1. "Product Information. Levatol (penbutolol)." Reed and Carnrick, Jersey City, NJ.
  2. "Product Information. Blocadren (timolol)." Merck & Co, Inc, West Point, PA.
  3. "Product Information. Brevibloc (esmolol)." DuPont Pharmaceuticals, Wilmington, DE.
  4. "Product Information. Visken (pindolol)." Sandoz Pharmaceuticals Corporation, East Hanover, NJ.
  5. "Product Information. Betapace (sotalol)." Berlex, Richmond, CA.
  6. Kholeif M, Isles C "Profound hypotension after atenolol in severe hypertension." Br Med J 298 (1989): 161-2
  7. "Product Information. Inderal (propranolol)." Wyeth-Ayerst Laboratories, Philadelphia, PA.
  8. "Product Information. Normodyne (labetalol)." Schering Laboratories, Kenilworth, NJ.
  9. "Product Information. OptiPranolol (metipranolol)." Bausch and Lomb, Tampa, FL.
  10. "Product Information. Corgard (nadolol)." Bristol-Myers Squibb, Princeton, NJ.
  11. "Product Information. Betagan Liquifilm (levobunolol)." Allergan Inc, Irvine, CA.
  12. "Product Information. Cartrol (carteolol)." Abbott Pharmaceutical, Abbott Park, IL.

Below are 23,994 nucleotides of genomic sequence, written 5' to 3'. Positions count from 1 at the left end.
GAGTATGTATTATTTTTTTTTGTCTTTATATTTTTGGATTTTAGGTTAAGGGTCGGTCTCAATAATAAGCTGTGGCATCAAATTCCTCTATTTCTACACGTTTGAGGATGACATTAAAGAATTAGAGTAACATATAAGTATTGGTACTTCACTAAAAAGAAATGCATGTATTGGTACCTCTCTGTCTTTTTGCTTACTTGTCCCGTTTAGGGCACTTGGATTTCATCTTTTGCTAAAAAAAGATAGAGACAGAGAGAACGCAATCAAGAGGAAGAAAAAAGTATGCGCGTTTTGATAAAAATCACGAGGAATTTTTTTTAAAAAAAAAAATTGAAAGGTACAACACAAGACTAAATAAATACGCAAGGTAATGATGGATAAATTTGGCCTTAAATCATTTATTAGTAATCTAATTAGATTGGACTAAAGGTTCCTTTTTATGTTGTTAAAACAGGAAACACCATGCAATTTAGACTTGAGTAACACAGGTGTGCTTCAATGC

13. Frishman WH "Carvedilol." N Engl J Med 339 (1998): 1759-65
  14. "Product Information. Coreg (carvedilol)." SmithKline Beecham, Philadelphia, PA.
  15. "Product Information. Sectral (acebutolol)." Wyeth-Ayerst Laboratories, Philadelphia, PA.
  16. "Product Information. Zebeta (bisoprolol)." Lederle Laboratories, Wayne, NJ.
  17. "Product Information. Trandate (labetalol)." Glaxo Wellcome, Research Triangle Park, NC.
  18. "Product Information. Tenormin (atenolol)." ICN Pharmaceuticals Inc, Cost Mesa, CA.
  19. "Product Information. Acupress (carteolol ophthalmic)." Otsuka American Pharmaceuticals Inc, Rockville, MD.